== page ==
The National Pollutant Discharge Elimination System (NPDES) Municipal Separate Storm Sewer System (MS4) Permit Program is an EPA regulatory program administered in Maryland by the Maryland Department of the Environment (MDE). The program is intended to reduce and eliminate pollution from rainfall runoff, which flows through storm drain systems to local streams, ponds, and other waterways. Specifically, the goal of the MS4 Permit program is to restore and maintain the chemical, physical, and biological integrity of the nation's waters, as defined in the Clean Water Act, by controlling previously uncontrolled sources of pollution across the landscape that are transported by rainfall runoff or stormwater.
Learn more about stormwater pollution.
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NPDES MS4 Permit Requirements and Implementation
The Maryland Department of the Environment is responsible for issuing all NPDES permits in the state of Maryland. (The state of Maryland has the authority to issue permits on behalf of EPA.)
DEP is the lead department coordinating a multi-department/agency response to meet the requirements of the stormwater permit issued to the County by MDE. The permit is a key driver of the County's strategic watershed management program. Here are the key permit terms, followed by how the Department of Environmental Protection (DEP) seeks to address them:
1. Complete restoration efforts for an additional 20 percent of the County's impervious, urban surfaces not currently restored to the maximum extent practicable.
DEP programs to meet this requirement include:
For the Anacostia watershed, the County will work to establish a trash pollution baseline within one year, implement a trash abatement program, expand education to citizens, and monitor efforts to ensure that programs continue to progress toward a trash-free Potomac. County-wide programs to meet these challenges include:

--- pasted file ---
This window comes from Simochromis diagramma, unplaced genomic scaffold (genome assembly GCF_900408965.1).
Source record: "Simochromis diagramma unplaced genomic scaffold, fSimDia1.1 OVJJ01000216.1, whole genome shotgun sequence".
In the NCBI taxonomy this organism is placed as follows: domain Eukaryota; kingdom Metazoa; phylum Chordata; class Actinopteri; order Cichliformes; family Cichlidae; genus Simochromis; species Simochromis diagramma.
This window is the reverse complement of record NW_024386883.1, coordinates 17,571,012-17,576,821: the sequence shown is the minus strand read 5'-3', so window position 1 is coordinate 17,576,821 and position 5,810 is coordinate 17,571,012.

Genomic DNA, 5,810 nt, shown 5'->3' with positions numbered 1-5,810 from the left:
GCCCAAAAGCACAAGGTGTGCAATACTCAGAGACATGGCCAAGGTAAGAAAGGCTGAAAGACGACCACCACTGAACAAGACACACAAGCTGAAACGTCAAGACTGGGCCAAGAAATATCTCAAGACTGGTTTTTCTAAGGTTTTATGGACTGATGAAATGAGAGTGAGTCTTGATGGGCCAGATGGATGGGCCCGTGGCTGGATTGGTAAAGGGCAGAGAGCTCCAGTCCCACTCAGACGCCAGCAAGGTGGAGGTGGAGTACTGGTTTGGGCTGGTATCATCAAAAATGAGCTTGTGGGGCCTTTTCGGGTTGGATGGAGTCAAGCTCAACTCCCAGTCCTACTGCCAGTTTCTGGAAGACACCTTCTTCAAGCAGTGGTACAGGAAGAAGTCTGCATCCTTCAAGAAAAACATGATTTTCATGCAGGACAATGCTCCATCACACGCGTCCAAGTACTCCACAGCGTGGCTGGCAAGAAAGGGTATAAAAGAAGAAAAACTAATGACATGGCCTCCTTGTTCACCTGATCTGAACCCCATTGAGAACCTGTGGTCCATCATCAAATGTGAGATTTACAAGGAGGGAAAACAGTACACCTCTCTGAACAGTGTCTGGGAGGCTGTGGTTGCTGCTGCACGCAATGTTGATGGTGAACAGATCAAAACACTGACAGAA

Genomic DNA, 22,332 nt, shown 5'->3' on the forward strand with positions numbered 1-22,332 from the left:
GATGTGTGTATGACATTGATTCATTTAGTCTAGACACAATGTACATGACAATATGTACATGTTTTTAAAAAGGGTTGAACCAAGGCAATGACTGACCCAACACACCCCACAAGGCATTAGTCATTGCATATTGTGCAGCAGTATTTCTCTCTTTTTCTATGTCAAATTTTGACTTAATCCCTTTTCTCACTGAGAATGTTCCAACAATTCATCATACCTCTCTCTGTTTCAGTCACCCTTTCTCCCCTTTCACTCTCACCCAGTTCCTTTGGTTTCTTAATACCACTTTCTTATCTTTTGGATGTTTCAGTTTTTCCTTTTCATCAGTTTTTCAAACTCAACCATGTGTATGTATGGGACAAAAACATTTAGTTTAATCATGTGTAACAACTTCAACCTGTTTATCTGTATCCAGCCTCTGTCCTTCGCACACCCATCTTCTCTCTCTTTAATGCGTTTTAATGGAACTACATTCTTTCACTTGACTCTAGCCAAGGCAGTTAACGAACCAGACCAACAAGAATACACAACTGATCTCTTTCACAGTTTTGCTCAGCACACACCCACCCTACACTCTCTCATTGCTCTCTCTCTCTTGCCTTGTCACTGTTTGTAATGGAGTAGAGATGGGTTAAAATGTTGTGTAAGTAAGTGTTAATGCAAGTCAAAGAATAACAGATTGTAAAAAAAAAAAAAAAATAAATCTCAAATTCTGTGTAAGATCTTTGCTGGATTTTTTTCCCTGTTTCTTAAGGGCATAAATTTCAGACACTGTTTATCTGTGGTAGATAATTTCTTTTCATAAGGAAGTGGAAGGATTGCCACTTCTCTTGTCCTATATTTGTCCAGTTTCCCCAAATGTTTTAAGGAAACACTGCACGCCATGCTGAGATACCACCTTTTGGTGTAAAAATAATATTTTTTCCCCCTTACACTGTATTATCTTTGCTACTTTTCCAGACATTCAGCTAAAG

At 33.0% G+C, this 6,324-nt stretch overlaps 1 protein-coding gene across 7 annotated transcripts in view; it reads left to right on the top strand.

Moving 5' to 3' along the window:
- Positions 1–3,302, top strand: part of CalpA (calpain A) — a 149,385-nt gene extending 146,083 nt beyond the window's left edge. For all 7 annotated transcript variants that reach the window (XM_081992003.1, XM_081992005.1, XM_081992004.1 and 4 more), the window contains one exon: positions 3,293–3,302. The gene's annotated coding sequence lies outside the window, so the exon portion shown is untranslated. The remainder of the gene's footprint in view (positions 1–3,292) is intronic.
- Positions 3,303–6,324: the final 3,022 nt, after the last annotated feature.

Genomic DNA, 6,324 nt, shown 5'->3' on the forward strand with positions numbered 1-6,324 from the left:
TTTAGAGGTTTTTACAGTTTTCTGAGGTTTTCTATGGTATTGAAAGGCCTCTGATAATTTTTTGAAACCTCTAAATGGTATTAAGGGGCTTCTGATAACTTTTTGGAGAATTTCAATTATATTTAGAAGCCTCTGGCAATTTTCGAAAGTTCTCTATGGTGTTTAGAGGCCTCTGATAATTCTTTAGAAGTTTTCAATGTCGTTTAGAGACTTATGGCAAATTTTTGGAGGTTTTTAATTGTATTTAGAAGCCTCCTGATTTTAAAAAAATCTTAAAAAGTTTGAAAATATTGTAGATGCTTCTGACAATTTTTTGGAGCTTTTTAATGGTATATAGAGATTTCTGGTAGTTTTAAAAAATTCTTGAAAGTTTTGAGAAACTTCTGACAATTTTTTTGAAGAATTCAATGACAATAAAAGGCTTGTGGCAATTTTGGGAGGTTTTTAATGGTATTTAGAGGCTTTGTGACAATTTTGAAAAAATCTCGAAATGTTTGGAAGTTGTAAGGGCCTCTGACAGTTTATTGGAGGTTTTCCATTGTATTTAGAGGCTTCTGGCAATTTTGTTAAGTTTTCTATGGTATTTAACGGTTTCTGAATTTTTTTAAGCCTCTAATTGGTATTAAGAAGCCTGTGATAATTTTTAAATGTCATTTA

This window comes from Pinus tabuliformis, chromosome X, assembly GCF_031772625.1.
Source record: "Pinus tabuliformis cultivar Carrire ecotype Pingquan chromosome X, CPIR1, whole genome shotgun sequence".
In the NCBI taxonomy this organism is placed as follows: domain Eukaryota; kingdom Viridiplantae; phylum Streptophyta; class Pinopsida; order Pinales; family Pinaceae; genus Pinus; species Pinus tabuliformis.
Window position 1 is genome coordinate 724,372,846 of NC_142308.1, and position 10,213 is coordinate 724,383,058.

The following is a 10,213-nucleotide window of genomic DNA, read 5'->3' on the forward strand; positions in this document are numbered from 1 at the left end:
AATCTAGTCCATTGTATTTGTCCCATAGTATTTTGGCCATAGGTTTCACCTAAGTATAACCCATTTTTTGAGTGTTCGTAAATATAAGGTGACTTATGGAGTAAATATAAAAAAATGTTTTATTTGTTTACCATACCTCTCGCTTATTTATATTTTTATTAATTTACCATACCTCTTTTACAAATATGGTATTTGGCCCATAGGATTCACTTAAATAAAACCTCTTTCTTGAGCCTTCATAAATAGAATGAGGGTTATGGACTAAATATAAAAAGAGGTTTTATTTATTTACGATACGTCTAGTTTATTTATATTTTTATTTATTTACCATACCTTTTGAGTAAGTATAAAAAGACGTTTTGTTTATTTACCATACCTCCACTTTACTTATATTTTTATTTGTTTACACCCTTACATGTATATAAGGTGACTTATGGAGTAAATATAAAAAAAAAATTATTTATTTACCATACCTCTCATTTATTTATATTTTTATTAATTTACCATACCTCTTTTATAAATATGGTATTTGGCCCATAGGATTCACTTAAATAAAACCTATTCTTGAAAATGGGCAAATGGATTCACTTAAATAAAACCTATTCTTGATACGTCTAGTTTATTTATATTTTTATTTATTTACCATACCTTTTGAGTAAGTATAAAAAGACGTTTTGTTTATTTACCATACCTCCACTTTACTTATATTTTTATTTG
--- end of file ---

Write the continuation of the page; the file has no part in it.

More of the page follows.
3. Implement TMDL limits to restore impaired waterways in the County by developing and implementing plans to reduce nonpoint source pollutant loads (e.g., from stormwater). Ensure anti-degradation measures for high quality waters (Tier II waters) within the County including appropriate reviews prior to approval of capital projects, water/sewer plan amendments and any development with the potential to affect water quality and downstream water quality.
Pollutant limits are determined through quantitative analyses referred to as Total Maximum Daily Loads (TMDLs).DEP programs that implement TMDL limits include:
View maps of County watersheds with approved TMDL load limits and County watersheds with Tier II waters (outstanding waters) subject to anti-degradation rules.
4. Establish long-term schedules for identifying sources of pollution and water quality improvement opportunities for all watersheds in the County.
DEP programs to identify pollution sources include comprehensive physical, chemical, and biological water monitoring programs.